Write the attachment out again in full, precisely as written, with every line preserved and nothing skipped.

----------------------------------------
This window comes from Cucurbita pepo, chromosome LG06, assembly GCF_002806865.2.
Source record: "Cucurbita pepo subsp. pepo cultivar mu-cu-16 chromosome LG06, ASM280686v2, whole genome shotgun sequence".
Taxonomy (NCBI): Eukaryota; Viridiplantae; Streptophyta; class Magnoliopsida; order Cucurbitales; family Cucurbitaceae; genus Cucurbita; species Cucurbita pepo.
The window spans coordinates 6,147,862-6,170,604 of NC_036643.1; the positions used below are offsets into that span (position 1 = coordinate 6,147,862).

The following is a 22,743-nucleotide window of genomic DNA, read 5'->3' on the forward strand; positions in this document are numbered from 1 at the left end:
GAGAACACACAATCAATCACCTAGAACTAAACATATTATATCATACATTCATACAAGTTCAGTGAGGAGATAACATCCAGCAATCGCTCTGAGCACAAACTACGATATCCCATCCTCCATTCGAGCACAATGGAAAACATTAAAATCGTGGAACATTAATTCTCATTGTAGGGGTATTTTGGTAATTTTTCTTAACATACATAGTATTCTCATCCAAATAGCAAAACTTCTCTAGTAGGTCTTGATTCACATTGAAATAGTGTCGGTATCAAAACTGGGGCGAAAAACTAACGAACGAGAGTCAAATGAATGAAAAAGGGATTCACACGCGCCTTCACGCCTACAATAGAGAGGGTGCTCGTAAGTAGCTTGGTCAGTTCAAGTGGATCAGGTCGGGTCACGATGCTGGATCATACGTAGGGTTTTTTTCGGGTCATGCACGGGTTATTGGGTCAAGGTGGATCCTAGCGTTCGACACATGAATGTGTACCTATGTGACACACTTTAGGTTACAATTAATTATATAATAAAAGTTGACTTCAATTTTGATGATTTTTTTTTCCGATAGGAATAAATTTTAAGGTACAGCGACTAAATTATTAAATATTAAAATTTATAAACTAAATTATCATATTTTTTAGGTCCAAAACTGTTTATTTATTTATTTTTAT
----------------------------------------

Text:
This window comes from Cucurbita pepo, chromosome LG06, assembly GCF_002806865.2.
Source record: "Cucurbita pepo subsp. pepo cultivar mu-cu-16 chromosome LG06, ASM280686v2, whole genome shotgun sequence".
Taxonomy (NCBI): Eukaryota; Viridiplantae; Streptophyta; class Magnoliopsida; order Cucurbitales; family Cucurbitaceae; genus Cucurbita; species Cucurbita pepo.
The window spans coordinates 6,147,862-6,170,604 of NC_036643.1; the positions used below are offsets into that span (position 1 = coordinate 6,147,862).

The following is a 22,743-nucleotide window of genomic DNA, read 5'->3' on the forward strand; positions in this document are numbered from 1 at the left end:
GAGAACACACAATCAATCACCTAGAACTAAACATATTATATCATACATTCATACAAGTTCAGTGAGGAGATAACATCCAGCAATCGCTCTGAGCACAAACTACGATATCCCATCCTCCATTCGAGCACAATGGAAAACATTAAAATCGTGGAACATTAATTCTCATTGTAGGGGTATTTTGGTAATTTTTCTTAACATACATAGTATTCTCATCCAAATAGCAAAACTTCTCTAGTAGGTCTTGATTCACATTGAAATAGTGTCGGTATCAAAACTGGGGCGAAAAACTAACGAACGAGAGTCAAATGAATGAAAAAGGGATTCACACGCGCCTTCACGCCTACAATAGAGAGGGTGCTCGTAAGTAGCTTGGTCAGTTCAAGTGGATCAGGTCGGGTCACGATGCTGGATCATACGTAGGGTTTTTTTCGGGTCATGCACGGGTTATTGGGTCAAGGTGGATCCTAGCGTTCGACACATGAATGTGTACCTATGTGACACACTTTAGGTTACAATTAATTATATAATAAAAGTTGACTTCAATTTTGATGATTTTTTTTTCCGATAGGAATAAATTTTAAGGTACAGCGACTAAATTATTAAATATTAAAATTTATAAACTAAATTATCATATTTTTTAGGTCCAAAACTGTTTATTTATTTATTTTTAT